“This is the worst year in the life of many of us,” said Evgenia Albats. – I am convinced that all of us Russian citizens who became adults when Putin came to power are responsible for the suffering of millions of Ukrainian citizens, for 8 million people who lost their homes, for tens of thousands of deaths , of a thousand children killed, for the elderly who died because there was no one around to help them. It is a terrible and unthinkable tragedy. The previous such tragedy occurred in Yugoslavia – I mean a terrible civil war. But Russia’s war against Ukraine was the first invasion by a European country on the territory of another European country after World War II. Intrusion for no reason. Imperialist, colonial war. Its significance is in the seizure of foreign lands, in the suppression of another people’s will for freedom. For me personally, it is particularly painful, because Ukraine is the land of my ancestors… Like many, I had to leave Russia, and I don’t know when I will be able to return home, in my usual life , in my favorite books.

Evgenia Albats addressed the issue of individual and collective guilt of Russians.

“I never voted for Putin,” she said. – I never supported United Russia. From day one (of Putin’s presidency), I argued in my articles and speeches that he was a danger to the whole world. And at the same time, I believe that all of us in Russia share responsibility for what the president of the country is doing. We couldn’t stop the criminals from coming to power, we couldn’t resist them.

Oleksandra Vakru asked the opinion of the panelists, why do the Russians, first of all Vladimir Putin, have such confidence that they have the right to impose development paths on the Ukrainian people and interfere with their independent choice .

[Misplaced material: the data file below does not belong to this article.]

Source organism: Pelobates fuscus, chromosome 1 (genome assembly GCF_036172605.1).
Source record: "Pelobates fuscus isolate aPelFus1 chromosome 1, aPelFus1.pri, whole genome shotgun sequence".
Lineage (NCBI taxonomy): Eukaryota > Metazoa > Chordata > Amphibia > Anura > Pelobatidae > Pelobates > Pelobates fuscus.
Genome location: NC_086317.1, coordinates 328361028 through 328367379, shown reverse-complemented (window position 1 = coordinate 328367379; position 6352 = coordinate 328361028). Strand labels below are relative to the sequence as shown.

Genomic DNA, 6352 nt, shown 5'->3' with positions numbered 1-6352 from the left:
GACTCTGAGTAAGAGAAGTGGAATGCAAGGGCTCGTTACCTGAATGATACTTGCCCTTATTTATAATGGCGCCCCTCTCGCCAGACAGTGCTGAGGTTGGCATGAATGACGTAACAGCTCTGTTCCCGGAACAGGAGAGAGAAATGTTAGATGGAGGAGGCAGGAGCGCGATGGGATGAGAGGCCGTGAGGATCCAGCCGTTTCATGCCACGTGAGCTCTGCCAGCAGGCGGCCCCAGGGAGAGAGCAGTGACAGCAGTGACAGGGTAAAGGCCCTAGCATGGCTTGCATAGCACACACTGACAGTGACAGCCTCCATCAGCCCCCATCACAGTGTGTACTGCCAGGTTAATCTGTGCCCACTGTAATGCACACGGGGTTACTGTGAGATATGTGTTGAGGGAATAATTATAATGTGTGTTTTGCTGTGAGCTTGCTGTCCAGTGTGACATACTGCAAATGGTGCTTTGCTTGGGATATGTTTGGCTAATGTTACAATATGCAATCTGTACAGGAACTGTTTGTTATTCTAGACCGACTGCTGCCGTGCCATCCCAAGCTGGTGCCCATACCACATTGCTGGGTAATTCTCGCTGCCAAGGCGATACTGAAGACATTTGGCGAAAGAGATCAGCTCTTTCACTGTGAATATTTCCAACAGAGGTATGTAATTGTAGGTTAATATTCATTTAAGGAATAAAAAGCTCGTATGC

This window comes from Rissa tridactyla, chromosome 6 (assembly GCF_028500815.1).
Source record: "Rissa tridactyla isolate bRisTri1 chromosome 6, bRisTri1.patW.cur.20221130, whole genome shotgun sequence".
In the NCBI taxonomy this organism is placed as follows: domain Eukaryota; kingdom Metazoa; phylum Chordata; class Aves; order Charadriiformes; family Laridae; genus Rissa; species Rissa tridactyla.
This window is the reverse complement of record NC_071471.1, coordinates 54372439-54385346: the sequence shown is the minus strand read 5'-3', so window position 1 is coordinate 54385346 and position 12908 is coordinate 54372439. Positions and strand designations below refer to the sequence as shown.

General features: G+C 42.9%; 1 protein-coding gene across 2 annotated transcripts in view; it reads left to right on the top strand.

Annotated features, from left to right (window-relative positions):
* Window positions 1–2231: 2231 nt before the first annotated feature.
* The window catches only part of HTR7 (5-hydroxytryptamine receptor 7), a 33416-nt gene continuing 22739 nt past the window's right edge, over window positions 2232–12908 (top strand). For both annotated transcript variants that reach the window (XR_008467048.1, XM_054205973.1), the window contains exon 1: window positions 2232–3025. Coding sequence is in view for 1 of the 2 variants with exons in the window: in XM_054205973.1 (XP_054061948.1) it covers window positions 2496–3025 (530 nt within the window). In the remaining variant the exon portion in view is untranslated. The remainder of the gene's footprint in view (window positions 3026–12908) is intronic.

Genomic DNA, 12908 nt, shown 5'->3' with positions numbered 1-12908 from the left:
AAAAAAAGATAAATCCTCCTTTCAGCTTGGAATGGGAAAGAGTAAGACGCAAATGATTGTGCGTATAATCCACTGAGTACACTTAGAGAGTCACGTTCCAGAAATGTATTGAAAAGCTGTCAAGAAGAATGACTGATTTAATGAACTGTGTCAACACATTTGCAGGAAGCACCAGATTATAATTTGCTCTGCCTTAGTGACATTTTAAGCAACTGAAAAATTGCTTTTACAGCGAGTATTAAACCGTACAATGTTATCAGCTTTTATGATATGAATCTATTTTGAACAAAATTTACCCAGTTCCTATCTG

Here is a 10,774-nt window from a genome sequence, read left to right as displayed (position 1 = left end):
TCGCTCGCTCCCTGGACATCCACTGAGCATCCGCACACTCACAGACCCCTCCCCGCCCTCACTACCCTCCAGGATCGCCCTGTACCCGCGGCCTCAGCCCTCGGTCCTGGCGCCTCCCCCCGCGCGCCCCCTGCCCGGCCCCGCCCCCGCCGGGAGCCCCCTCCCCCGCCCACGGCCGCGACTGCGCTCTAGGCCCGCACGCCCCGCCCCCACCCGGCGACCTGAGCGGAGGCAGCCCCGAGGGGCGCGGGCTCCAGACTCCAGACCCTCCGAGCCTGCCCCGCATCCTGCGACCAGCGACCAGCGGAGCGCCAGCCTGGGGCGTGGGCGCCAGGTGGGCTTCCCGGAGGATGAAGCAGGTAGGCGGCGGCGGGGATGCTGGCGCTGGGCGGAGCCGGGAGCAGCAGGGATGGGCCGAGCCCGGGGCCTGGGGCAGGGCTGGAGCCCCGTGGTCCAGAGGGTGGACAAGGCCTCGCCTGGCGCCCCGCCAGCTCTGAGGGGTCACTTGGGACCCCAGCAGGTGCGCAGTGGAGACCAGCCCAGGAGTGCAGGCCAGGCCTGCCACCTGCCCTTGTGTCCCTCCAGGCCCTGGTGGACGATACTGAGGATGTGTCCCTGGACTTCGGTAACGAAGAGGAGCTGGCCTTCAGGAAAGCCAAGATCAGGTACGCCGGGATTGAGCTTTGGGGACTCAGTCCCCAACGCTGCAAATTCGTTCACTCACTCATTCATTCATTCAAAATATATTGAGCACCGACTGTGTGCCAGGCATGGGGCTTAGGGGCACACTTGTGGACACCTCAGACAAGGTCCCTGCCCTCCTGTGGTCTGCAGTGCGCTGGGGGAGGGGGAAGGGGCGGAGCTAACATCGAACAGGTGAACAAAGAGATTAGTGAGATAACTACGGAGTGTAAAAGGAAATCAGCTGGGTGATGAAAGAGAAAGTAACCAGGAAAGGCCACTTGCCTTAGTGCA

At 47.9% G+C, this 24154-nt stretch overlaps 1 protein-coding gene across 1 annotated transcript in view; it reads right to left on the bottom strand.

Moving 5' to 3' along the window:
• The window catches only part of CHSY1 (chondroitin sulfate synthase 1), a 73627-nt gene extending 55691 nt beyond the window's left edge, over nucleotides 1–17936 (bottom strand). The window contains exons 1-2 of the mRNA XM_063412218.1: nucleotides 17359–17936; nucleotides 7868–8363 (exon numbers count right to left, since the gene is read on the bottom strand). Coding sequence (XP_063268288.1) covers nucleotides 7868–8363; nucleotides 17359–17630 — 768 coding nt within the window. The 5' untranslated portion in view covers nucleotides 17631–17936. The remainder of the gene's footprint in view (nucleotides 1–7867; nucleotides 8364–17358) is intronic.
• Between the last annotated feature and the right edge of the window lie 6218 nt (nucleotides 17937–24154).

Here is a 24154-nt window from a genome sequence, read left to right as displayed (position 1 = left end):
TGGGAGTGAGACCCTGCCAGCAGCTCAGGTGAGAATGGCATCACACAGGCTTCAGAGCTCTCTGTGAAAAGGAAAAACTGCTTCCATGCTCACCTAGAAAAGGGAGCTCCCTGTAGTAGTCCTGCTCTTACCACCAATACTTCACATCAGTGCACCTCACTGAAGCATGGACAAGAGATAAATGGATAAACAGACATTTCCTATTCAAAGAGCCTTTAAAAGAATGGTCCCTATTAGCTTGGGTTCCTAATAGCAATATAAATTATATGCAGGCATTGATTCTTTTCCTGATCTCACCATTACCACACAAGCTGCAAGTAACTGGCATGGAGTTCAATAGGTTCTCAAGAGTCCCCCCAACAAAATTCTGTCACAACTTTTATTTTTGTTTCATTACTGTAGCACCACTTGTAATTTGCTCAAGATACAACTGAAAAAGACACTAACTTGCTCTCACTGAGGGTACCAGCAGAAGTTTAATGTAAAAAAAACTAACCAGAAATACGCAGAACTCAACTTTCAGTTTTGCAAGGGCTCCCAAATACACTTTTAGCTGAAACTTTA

Price to choose

“For the imperial consciousness of Russians, Ukraine is a key issue,” says Vladimir Dubovik. – To create an imaginary “Great Russia”, they need new lands. They often evoke with nostalgia the USSR and the Eastern European bloc as the model of such a majestic empire. On the one hand, they claim that the Ukrainians are the same people as us, the Russians, a “brotherly people”, on the other hand, they consider the Ukrainians as sub-human, second-class people. Hence the monstrous war crimes of Putin’s army on Ukrainian soil against civilians. It is Ukraine that Putin is most interested in, not Kazakhstan, not Belarus, not Georgia, but Ukraine.

The moderator noticed that at the last sentence of Vladimir Dubovik, Yevgenia Albats shook her head negatively and asked him to explain exactly what she disagreed with.

“Not only Ukraine, but also all neighboring countries of Russia, be it Kazakhstan, Kyrgyzstan, Tajikistan, Belarus, Moldova and others, Putin considers an area of ​​​​his interests,” explained Albats. – For example, he considers Lukashenka his vassal, whom he helped in 2020 to retain power. Ukraine infuriates Putin because it made an independent and confident choice in favor of democracy and freedom. He hates the victory of the Dignity Revolution in Ukraine and the ousting of corrupt President Yanukovych, which marks the victory of civil society. Putin is afraid that Russian citizens will see this as an example and want to drive the power thieves out of their country. President Zelensky’s excellent leadership can also serve as an example to the Russians: this is the kind of leader we need.